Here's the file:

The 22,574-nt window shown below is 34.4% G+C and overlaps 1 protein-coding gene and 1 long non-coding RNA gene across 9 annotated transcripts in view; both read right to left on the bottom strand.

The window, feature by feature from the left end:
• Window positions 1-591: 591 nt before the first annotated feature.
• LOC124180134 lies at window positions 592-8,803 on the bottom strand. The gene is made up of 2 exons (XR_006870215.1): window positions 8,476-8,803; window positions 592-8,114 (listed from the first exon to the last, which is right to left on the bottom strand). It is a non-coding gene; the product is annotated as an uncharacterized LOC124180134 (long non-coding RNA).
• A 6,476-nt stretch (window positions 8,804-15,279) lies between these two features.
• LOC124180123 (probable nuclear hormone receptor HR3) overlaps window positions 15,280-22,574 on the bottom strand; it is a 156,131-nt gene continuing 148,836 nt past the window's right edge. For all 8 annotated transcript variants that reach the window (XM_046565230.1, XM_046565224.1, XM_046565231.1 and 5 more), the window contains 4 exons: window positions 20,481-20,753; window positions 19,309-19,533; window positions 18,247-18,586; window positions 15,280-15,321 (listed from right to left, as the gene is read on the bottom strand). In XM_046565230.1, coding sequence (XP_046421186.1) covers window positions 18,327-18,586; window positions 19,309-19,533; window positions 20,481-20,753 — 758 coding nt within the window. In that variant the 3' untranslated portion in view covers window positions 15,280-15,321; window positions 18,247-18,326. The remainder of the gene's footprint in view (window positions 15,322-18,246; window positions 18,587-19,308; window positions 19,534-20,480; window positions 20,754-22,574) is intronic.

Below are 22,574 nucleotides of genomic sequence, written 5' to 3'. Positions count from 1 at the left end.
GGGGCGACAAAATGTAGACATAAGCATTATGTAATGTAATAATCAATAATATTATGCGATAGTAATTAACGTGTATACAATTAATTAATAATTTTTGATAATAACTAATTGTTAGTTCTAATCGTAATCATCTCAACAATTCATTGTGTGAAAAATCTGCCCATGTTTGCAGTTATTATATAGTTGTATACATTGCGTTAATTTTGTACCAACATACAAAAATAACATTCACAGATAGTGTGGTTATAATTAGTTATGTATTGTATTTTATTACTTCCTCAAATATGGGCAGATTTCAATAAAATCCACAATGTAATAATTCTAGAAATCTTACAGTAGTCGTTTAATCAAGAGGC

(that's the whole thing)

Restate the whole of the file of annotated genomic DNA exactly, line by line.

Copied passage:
The 22,574-nt window shown below is 34.4% G+C and overlaps 1 protein-coding gene and 1 long non-coding RNA gene across 9 annotated transcripts in view; both read right to left on the bottom strand.

The window, feature by feature from the left end:
• Window positions 1-591: 591 nt before the first annotated feature.
• LOC124180134 lies at window positions 592-8,803 on the bottom strand. The gene is made up of 2 exons (XR_006870215.1): window positions 8,476-8,803; window positions 592-8,114 (listed from the first exon to the last, which is right to left on the bottom strand). It is a non-coding gene; the product is annotated as an uncharacterized LOC124180134 (long non-coding RNA).
• A 6,476-nt stretch (window positions 8,804-15,279) lies between these two features.
• LOC124180123 (probable nuclear hormone receptor HR3) overlaps window positions 15,280-22,574 on the bottom strand; it is a 156,131-nt gene continuing 148,836 nt past the window's right edge. For all 8 annotated transcript variants that reach the window (XM_046565230.1, XM_046565224.1, XM_046565231.1 and 5 more), the window contains 4 exons: window positions 20,481-20,753; window positions 19,309-19,533; window positions 18,247-18,586; window positions 15,280-15,321 (listed from right to left, as the gene is read on the bottom strand). In XM_046565230.1, coding sequence (XP_046421186.1) covers window positions 18,327-18,586; window positions 19,309-19,533; window positions 20,481-20,753 — 758 coding nt within the window. In that variant the 3' untranslated portion in view covers window positions 15,280-15,321; window positions 18,247-18,326. The remainder of the gene's footprint in view (window positions 15,322-18,246; window positions 18,587-19,308; window positions 19,534-20,480; window positions 20,754-22,574) is intronic.

Below are 22,574 nucleotides of genomic sequence, written 5' to 3'. Positions count from 1 at the left end.
GGGGCGACAAAATGTAGACATAAGCATTATGTAATGTAATAATCAATAATATTATGCGATAGTAATTAACGTGTATACAATTAATTAATAATTTTTGATAATAACTAATTGTTAGTTCTAATCGTAATCATCTCAACAATTCATTGTGTGAAAAATCTGCCCATGTTTGCAGTTATTATATAGTTGTATACATTGCGTTAATTTTGTACCAACATACAAAAATAACATTCACAGATAGTGTGGTTATAATTAGTTATGTATTGTATTTTATTACTTCCTCAAATATGGGCAGATTTCAATAAAATCCACAATGTAATAATTCTAGAAATCTTACAGTAGTCGTTTAATCAAGAGGC